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After a summer of Damian Lillard trade rumors based around the idea that the Portland Trail Blazers are simply not a championship team, it has become easy to go too far with the takes. No, the Blazers would not appear to be an upper-class contender. But they have a chance to be a top-four seed in the Western Conference as constructed, and that is a really good team. 

Once again, GM Neil Olshey stuck to the edges of roster improvement. When Portland brought in Robert Covington and Derrick Jones Jr. last season, the idea was to put more defensive punch and versatility around Lillard and CJ McCollum, but Jones just didn't have the same kind of defensive impact that he had in Miami, where he was a part of a greater defensive sum. The offense also tanked with Jones on the court. 

Larry Nance Jr. represents the same idea as Jones -- an athletic defender who can cover the inherent holes in Lillard-McCollum defense -- but he's a far superior player. He's a ball hawk defensively, 99th percentile in steal percentage, per Cleaning the Glass. He's a terrific passer and a legit shooter. 

Nance's offensive rebounding fell off in Cleveland, where he had a bigger role with the ball, but he was a monster on the glass early in his career with the Los Angeles Lakers and I would expect that to return with a more roaming role for the Blazers. He'll create a lot of extra possessions. 

Nance also gives new Blazers coach Chauncey Billups more lineup options. They can go small with Nance and Covington in the front court, and the depth will be better. That last part is vital. After the addition of Norman Powell -- whose $90 million deal to stay in Portland was Olshey's biggest move this summer -- the Blazers' starting lineup pounded teams by 14.2 points per 100 possessions, per CTG, which ranked second league wide behind only Philadelphia's starting five among lineups with at least 700 minutes of court time.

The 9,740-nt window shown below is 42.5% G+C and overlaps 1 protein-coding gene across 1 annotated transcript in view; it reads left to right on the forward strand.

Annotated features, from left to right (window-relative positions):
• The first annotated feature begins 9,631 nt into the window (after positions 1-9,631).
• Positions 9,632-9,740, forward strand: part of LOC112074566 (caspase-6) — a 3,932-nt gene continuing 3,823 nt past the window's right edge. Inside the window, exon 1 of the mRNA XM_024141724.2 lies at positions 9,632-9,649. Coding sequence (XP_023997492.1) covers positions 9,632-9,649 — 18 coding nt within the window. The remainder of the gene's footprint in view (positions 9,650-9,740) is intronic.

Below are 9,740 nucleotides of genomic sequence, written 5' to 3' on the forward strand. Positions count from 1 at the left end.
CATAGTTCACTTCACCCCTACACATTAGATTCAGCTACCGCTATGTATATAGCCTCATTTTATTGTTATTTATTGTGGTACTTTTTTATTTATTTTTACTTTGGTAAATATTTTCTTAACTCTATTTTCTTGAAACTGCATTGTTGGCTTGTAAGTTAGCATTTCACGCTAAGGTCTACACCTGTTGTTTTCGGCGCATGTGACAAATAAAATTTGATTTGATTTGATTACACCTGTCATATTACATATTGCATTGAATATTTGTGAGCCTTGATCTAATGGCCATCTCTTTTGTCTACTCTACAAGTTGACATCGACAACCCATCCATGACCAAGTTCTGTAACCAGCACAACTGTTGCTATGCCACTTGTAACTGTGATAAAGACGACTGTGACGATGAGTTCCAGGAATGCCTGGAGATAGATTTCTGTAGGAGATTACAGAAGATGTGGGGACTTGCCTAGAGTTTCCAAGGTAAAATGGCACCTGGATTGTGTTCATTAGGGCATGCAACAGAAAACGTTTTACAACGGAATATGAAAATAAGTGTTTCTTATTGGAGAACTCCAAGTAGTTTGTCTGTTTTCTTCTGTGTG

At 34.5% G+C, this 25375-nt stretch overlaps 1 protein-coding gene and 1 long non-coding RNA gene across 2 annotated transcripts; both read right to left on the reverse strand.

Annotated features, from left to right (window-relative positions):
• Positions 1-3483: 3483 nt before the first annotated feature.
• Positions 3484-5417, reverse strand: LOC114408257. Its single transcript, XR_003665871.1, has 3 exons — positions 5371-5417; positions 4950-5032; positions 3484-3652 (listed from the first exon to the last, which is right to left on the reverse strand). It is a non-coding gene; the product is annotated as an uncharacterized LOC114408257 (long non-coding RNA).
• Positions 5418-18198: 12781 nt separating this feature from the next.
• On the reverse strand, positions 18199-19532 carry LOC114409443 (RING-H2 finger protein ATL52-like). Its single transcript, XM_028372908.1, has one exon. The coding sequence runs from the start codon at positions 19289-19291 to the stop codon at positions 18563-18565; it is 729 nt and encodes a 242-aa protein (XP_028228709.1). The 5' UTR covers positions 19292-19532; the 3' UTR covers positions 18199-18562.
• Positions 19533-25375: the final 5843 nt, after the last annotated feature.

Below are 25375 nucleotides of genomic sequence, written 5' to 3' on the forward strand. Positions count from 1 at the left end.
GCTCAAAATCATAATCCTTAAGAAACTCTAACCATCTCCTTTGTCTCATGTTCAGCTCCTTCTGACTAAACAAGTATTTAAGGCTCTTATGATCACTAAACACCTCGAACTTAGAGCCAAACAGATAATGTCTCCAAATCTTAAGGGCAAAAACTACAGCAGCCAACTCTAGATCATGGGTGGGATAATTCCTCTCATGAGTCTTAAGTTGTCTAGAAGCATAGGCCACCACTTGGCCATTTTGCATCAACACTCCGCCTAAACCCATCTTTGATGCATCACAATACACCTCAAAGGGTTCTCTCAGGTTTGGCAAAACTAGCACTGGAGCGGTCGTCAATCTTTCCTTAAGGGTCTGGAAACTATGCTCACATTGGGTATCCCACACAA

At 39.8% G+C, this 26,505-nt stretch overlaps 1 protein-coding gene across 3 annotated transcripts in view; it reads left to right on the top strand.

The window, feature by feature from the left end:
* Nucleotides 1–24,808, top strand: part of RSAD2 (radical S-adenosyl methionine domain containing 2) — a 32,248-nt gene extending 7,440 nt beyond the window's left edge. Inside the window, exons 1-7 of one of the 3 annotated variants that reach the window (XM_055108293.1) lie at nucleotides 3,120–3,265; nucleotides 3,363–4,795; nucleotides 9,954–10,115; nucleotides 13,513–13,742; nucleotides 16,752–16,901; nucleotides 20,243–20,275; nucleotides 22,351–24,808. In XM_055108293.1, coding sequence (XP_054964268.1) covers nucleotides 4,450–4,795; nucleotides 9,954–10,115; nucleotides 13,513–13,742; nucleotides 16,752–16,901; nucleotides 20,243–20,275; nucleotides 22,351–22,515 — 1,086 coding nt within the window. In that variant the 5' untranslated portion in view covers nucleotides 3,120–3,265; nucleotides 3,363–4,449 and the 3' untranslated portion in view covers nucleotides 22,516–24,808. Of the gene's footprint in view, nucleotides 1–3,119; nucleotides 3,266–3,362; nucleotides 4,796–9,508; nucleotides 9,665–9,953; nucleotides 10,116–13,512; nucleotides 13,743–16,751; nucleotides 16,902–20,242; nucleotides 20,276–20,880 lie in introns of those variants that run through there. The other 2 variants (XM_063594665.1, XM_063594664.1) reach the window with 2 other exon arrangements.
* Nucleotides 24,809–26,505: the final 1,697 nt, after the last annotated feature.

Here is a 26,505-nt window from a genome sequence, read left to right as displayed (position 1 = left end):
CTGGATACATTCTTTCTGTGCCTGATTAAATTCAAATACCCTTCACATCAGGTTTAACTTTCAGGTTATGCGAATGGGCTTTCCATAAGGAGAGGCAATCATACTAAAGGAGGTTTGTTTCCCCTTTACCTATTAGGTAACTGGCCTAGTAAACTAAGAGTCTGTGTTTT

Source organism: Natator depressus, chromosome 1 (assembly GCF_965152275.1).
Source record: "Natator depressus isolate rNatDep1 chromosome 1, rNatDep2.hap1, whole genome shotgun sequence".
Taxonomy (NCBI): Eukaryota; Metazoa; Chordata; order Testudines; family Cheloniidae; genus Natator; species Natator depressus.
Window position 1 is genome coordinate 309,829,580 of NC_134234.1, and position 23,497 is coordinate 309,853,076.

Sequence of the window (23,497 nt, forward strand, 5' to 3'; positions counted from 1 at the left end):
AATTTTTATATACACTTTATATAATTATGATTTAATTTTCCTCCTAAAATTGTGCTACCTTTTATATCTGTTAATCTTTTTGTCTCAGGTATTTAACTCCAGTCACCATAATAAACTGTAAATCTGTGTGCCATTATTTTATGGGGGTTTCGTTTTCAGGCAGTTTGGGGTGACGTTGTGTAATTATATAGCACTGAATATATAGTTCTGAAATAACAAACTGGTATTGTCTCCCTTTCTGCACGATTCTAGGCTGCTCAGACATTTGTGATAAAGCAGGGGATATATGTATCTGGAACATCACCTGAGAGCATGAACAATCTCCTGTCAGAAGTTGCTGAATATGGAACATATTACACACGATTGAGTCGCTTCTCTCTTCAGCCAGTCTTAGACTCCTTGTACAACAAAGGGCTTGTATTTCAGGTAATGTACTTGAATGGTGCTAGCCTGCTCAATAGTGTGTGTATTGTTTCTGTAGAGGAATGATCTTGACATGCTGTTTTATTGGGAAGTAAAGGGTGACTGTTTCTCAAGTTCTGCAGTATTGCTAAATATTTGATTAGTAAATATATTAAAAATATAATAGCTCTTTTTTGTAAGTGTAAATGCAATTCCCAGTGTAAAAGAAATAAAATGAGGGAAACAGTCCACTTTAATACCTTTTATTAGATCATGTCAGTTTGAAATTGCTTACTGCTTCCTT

Billups could bring Nance off the bench, or he could move Powell to sixth man and use Nance to elevate the defense of the starting unit, which still has more than enough offense with Lillard, McCollum and Jusuf Nurkic. I like the latter option. Have two of Lillard, McCollum and Powell on the court at pretty much all times is a huge leg up against opposing bench units that won't have to be entirely offense dependent as they were with Enes Kanter and Carmelo Anthony

All this said, Nance is likely not going to be the difference between the Blazers being a good regular-season team, which they've already been for basically the last decade, and a true contender. I would still be looking at a McCollum trade. If Ben Simmons is in play for a package the Blazers can offer, I'd be going after him hard if I were Olshey. 

Barring a shake-up like that, or a bracket that breaks just right, or a bunch of injuries to other teams, the Blazers' best shot at a non-circumstantial, deep postseason run remains Lillard going nuclear. It's always been that way. As a Lillard defender to the death, I like that challenge. It remains refreshing in a league where shortcuts are the new way. Personally, if I were Lillard, I'd rather stay with the Blazers and come up short than join, say, the Golden State Warriors or Lakers and win a ring. 

But I'm not Lillard, who will likely be wrestling with this dilemma through the first few months of the season. It's going to get pretty tense if the Blazers come out cold. They have to stay healthy and establish some good early vibes. If they do that, the Blazers are, once again, dangerous. Be careful about letting the perception created this summer cloud that reality.